I have a dog, Bam Bam (no, we did not name him) who loves to gnaw on bones. The bone begins with a little meat on it (not much, really, once I get through with it), and as the dog gnaws away at it, it becomes progressively smaller and smoother. After a day or so of this treatment, the bone is bare and not very interesting, except to my dog. Even my OTHER dog, Bailey, has lost interest in it, except when he decides it would be fun to hide it from Bam Bam, which is hilarious.

The Alberta Liberals, in their role of Official Opposition, are a lot like my dog Bam Bam. The Liberals get a bone with some meat on it, and just keep gnawing away on it until there’s nothing left of it. Basically — and this was my experience as an MLA — they just don’t know when to quit.

This is exactly what we’re seeing in the Legislature right now, for those of you who pay any attention to what is happening under the dome. The Liberals have been gnawing on the issue of how much money the PC party gives in supplementary pay to the premier. The PCs, who are flush with cash, give their leader extra pay on top of the $200,000 or so the government pays the premier (the highest paid in the land, we are told). The Liberals seem to think there is something nefarious in all of this, and have asked question after question in the past week. There have also been much better questions about an organization called True Blue, the legal vehicle for fundraising for the Tories, that is run by well-connected lawyer who gets incredibly lucrative contracts from the government. The uptake from the media — which, ultimately, is the point of modern question period — has been at best minimal.

I’m sure the Liberals are frustrated by the lack of coverage and attendant outrage over their questions. But I know why the questions are getting so little traction — NOBODY CARES!

Frankly, I don’t care if the PC party gives the premier top up money. How does this impact me in any way? The PC party is free to do whatever they like with the money they’ve raised. If they want to give it to the premier, fine. I don’t care, and I haven’t read any reason why I should care. If there is a reason why this is worthy of days of questions from the official opposition — which the government has easily batted away, since it’s not really public business — I haven’t seen it.  Perhaps there is something here, but the Liberals have done a bad job of relating whatever it is.

As for the True Blue story, yes, that stinks. But it’s not surprising. This government — hell, any government — repays its friends. That’s the Alberta way, or at least the PC way. And while it is a legitimate question, asking it any more than once is a waste of a precious Question Period space.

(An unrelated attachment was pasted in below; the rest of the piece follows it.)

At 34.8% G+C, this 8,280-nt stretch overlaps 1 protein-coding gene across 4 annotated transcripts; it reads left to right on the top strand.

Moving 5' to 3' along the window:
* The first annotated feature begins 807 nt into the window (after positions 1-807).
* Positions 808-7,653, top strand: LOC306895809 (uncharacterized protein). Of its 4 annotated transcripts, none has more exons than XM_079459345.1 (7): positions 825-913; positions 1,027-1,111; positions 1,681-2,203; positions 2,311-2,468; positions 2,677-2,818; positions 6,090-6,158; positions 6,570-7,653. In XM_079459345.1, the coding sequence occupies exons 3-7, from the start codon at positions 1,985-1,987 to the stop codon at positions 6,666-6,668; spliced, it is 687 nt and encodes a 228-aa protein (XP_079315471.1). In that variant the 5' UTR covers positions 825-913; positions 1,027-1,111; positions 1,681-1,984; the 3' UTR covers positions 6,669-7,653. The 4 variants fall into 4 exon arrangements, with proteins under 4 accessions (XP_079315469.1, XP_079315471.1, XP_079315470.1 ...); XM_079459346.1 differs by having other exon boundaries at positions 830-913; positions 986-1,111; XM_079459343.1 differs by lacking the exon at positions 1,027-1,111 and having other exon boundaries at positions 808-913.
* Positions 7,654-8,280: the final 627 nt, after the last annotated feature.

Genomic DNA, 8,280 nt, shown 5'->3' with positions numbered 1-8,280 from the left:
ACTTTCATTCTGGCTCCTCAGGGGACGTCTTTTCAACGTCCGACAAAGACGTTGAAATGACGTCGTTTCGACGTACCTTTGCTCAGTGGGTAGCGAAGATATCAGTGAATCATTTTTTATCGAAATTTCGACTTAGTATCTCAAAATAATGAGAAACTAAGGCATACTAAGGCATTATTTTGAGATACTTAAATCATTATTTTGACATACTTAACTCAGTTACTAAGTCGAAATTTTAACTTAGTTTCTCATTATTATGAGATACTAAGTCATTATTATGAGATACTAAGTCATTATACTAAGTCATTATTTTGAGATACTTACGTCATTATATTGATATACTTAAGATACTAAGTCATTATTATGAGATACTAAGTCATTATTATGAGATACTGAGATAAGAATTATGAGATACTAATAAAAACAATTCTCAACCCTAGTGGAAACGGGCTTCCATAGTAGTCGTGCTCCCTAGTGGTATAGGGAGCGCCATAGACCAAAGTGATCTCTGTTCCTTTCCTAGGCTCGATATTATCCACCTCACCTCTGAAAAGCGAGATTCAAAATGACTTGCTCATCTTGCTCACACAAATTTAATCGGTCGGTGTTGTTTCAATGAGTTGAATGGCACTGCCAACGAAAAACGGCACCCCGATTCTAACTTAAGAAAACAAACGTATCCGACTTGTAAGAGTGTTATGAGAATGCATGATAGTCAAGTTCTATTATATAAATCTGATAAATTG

So, if I may, a little advice to my friends in the official opposition. Bury this bone, and forget about it. The public already has. I hope when the Legislature returns, the Liberals have found a new bone to chew on, preferably something with some meat on it.

The Redford Equation.

On Saturday night (or more accurately, Sunday morning), after it became apparent that Alison Redford was going to be our new premier, I went on Facebook to see if any of my ‘friends’ were registering any opinions. There was only one (most of my friends are in bed at that hour, and if not, they sure as hell aren’t looking at Facebook at 1:30 a.m.), and what she said brought home the enormity of the Redford victory.

My friend is a liberal and (or at least, was) a Liberal. I always felt she wouldn’t have voted Tory even if promised a lifetime supply of licorice. But on her Facebook update, she wrote: “Alison! Alison! This is amazing!”

And I thought: “Uh, oh.”

Redford’s stunning victory Sunday puts all the pieces in play. For years, Alberta politics was as predictable as the sunrise and complaints from farmers. Now, all bets are off (although I would take odds on the Tories extending their winning streak for another four years).

What the Tory party has done, at least in my view, is nothing less than paddle against the prevailing political currents. While Stephen Harper goes further and further right, and American politics threatens to fall off the face of the earth, the reigning conservative party in the most conservative province in Canada has taken a leftward turn. Not a hard left, by any means. Alison Redford isn’t going to put out the welcome mat for creeps and bums to return to Alberta. But Redford is the reddest of Red Tories, a former human rights lawyer in a province where human rights have been up for sale for years. Achieving power while being beholden to no one, she is free to shape her cabinet with new faces, without a concern to repaying debts owed to the lame, the halt, and the rural Conservative MLA. (Doug Griffiths, however, might want to take up permanent residence on the backbenches, having backed the wrong horse on the second ballot.)